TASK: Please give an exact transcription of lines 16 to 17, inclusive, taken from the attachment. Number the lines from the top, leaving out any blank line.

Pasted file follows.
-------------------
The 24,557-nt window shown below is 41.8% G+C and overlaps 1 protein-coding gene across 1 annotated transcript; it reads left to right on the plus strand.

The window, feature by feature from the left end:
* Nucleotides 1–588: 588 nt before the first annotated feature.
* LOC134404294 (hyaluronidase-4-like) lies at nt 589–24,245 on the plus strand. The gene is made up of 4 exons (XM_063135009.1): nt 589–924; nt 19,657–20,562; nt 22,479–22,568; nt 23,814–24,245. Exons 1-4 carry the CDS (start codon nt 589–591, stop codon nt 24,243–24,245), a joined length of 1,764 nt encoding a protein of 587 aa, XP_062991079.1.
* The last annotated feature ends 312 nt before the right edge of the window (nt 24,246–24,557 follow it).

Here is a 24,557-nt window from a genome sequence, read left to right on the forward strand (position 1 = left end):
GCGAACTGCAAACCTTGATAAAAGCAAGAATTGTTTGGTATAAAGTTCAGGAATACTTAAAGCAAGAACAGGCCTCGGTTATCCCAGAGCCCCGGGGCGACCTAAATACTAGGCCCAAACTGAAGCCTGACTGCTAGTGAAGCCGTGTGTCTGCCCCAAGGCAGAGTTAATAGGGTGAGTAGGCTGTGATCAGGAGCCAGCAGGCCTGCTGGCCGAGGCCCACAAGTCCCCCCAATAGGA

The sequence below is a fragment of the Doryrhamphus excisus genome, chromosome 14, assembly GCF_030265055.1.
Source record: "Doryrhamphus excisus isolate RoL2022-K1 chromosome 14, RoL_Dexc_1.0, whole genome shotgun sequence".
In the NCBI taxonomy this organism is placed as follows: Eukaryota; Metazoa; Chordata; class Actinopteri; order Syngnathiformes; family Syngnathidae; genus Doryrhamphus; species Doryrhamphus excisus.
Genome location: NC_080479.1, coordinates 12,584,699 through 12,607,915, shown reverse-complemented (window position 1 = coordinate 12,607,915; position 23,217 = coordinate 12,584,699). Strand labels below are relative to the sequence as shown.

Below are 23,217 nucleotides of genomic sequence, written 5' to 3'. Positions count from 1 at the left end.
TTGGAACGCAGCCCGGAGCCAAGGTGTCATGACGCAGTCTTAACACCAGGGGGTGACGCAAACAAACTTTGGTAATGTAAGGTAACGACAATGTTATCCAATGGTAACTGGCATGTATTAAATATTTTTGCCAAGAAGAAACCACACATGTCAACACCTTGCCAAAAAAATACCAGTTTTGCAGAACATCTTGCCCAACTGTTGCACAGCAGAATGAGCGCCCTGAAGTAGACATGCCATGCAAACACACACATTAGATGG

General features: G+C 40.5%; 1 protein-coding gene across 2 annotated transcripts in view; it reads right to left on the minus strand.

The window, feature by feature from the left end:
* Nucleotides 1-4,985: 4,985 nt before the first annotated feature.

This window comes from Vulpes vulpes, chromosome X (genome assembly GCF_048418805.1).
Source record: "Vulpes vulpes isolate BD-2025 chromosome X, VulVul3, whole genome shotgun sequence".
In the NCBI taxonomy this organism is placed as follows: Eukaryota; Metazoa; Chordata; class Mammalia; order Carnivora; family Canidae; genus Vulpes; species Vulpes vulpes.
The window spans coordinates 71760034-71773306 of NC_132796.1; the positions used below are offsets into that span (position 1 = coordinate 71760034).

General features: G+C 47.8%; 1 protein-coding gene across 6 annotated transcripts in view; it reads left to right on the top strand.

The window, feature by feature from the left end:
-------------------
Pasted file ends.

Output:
* Nucleotides 1-4,985: 4,985 nt before the first annotated feature.

This window comes from Vulpes vulpes, chromosome X (genome assembly GCF_048418805.1).